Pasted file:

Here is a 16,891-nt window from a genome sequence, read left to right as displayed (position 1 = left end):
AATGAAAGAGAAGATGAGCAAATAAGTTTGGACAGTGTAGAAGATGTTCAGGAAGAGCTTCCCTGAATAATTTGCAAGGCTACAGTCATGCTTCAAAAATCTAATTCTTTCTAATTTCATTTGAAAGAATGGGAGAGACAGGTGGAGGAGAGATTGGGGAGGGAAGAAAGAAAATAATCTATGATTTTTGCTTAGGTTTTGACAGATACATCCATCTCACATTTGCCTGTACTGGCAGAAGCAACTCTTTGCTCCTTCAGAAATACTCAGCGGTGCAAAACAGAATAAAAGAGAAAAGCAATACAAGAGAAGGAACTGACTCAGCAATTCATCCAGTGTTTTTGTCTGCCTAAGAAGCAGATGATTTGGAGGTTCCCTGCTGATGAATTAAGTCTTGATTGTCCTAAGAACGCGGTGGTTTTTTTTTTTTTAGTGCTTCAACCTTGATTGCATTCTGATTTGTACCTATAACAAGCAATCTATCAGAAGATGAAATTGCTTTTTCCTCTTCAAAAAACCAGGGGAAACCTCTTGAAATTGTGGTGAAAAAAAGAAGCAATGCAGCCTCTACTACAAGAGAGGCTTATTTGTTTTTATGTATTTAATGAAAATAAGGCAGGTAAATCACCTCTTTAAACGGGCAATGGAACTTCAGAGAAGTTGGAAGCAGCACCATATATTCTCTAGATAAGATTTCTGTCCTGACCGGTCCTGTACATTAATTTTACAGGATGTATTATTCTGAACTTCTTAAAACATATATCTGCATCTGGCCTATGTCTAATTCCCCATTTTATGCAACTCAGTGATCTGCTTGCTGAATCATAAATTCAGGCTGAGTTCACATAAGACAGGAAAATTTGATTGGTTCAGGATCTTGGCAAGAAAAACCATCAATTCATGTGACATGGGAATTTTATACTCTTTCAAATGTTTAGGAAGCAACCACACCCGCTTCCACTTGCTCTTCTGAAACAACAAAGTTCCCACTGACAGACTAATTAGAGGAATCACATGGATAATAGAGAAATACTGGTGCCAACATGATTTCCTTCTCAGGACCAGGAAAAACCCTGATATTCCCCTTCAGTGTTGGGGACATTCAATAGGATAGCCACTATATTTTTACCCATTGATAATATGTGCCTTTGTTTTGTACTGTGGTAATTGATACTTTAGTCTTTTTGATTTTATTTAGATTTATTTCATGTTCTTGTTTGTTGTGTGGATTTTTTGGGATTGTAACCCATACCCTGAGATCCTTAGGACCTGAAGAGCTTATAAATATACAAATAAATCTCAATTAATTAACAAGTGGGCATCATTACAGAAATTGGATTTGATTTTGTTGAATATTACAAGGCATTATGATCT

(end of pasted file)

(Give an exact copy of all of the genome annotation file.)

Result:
Here is a 16,891-nt window from a genome sequence, read left to right as displayed (position 1 = left end):
AATGAAAGAGAAGATGAGCAAATAAGTTTGGACAGTGTAGAAGATGTTCAGGAAGAGCTTCCCTGAATAATTTGCAAGGCTACAGTCATGCTTCAAAAATCTAATTCTTTCTAATTTCATTTGAAAGAATGGGAGAGACAGGTGGAGGAGAGATTGGGGAGGGAAGAAAGAAAATAATCTATGATTTTTGCTTAGGTTTTGACAGATACATCCATCTCACATTTGCCTGTACTGGCAGAAGCAACTCTTTGCTCCTTCAGAAATACTCAGCGGTGCAAAACAGAATAAAAGAGAAAAGCAATACAAGAGAAGGAACTGACTCAGCAATTCATCCAGTGTTTTTGTCTGCCTAAGAAGCAGATGATTTGGAGGTTCCCTGCTGATGAATTAAGTCTTGATTGTCCTAAGAACGCGGTGGTTTTTTTTTTTTTAGTGCTTCAACCTTGATTGCATTCTGATTTGTACCTATAACAAGCAATCTATCAGAAGATGAAATTGCTTTTTCCTCTTCAAAAAACCAGGGGAAACCTCTTGAAATTGTGGTGAAAAAAAGAAGCAATGCAGCCTCTACTACAAGAGAGGCTTATTTGTTTTTATGTATTTAATGAAAATAAGGCAGGTAAATCACCTCTTTAAACGGGCAATGGAACTTCAGAGAAGTTGGAAGCAGCACCATATATTCTCTAGATAAGATTTCTGTCCTGACCGGTCCTGTACATTAATTTTACAGGATGTATTATTCTGAACTTCTTAAAACATATATCTGCATCTGGCCTATGTCTAATTCCCCATTTTATGCAACTCAGTGATCTGCTTGCTGAATCATAAATTCAGGCTGAGTTCACATAAGACAGGAAAATTTGATTGGTTCAGGATCTTGGCAAGAAAAACCATCAATTCATGTGACATGGGAATTTTATACTCTTTCAAATGTTTAGGAAGCAACCACACCCGCTTCCACTTGCTCTTCTGAAACAACAAAGTTCCCACTGACAGACTAATTAGAGGAATCACATGGATAATAGAGAAATACTGGTGCCAACATGATTTCCTTCTCAGGACCAGGAAAAACCCTGATATTCCCCTTCAGTGTTGGGGACATTCAATAGGATAGCCACTATATTTTTACCCATTGATAATATGTGCCTTTGTTTTGTACTGTGGTAATTGATACTTTAGTCTTTTTGATTTTATTTAGATTTATTTCATGTTCTTGTTTGTTGTGTGGATTTTTTGGGATTGTAACCCATACCCTGAGATCCTTAGGACCTGAAGAGCTTATAAATATACAAATAAATCTCAATTAATTAACAAGTGGGCATCATTACAGAAATTGGATTTGATTTTGTTGAATATTACAAGGCATTATGATCT